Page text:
How to Master Short and Long Bowings to Play Old-Time Fiddle Tunes
Many people who take up the fiddle are seeking to achieve that old-time music sound. To do this, you will need to master bowings. Old-time music features two different types of bowings:
Short bowing, which means you play a song with no slurs.
Long bowing, which means you play a song with various slurs.
The song “Angelina the Baker” is a famous song with short bowings and accents
Sometimes, as in the song “Angelina the Baker,” there are dotted quarter notes that carry over the second or fourth beat of each measure. You want to put pressure down with your index finger to still get the accent sound toward the end of the dotted quarter note. You don’t need to have a note start on the second or fourth beat to create the accents.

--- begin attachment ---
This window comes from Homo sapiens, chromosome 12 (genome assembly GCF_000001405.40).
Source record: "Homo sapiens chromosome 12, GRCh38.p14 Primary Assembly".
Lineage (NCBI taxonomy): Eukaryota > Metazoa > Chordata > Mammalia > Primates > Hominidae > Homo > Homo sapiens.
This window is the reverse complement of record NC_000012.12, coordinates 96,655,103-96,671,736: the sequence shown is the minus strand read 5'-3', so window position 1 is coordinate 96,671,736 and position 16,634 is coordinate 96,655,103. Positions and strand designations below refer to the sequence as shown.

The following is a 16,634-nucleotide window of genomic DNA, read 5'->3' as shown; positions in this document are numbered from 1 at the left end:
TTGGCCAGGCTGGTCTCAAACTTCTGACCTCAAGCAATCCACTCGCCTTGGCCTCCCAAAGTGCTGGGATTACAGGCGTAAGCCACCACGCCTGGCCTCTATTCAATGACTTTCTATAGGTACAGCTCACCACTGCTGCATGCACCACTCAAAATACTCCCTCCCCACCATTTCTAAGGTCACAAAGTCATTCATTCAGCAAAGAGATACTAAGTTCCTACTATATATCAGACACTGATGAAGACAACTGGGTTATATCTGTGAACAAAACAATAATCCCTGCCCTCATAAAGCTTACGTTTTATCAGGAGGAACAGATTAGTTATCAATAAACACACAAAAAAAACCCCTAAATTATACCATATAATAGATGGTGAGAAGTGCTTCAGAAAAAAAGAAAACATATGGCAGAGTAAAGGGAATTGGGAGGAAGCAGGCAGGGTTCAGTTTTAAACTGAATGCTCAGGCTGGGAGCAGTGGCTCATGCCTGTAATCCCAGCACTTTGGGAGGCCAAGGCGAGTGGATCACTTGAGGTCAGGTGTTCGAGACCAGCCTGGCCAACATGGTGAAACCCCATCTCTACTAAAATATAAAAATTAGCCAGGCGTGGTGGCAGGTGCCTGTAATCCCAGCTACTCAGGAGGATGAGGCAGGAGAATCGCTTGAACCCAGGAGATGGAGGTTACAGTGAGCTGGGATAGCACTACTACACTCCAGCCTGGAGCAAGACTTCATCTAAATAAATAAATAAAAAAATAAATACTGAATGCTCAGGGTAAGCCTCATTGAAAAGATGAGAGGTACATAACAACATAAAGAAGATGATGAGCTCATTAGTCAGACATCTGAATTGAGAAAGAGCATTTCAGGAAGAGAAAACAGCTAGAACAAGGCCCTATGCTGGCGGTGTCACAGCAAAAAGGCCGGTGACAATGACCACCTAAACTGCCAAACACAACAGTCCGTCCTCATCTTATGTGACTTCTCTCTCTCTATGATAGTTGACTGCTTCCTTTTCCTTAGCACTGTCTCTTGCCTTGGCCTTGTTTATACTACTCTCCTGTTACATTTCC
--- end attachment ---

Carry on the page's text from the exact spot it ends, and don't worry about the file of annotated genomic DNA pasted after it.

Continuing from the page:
Now try the song “Martha Campbell,” which is also written in a short bowings format.
After you have a handle on short bowings, you’re ready to try long bowings. Get started by trying the song “Bitter Creek.”
As you can see, “Bitter Creek” has a lot of three-note slur patterns. These are pretty common in old-time music and really can be put in at many different spots. Listen to “Bitter Creek” first played the way the sheet music is written and then played with some variations.
Now try the song “Liberty,” which has a common three-slur pattern.
This is how “Liberty” should sound at a moderate speed. Remember, it takes practice to play it slow first to be able to play it up to speed later!
“Liberty” has a lot of string crossings that can make it hard to play the song fast. It’s important to have a relaxed shoulder to do bow crossings fast. Make sure you aren’t gripping the bow too hard.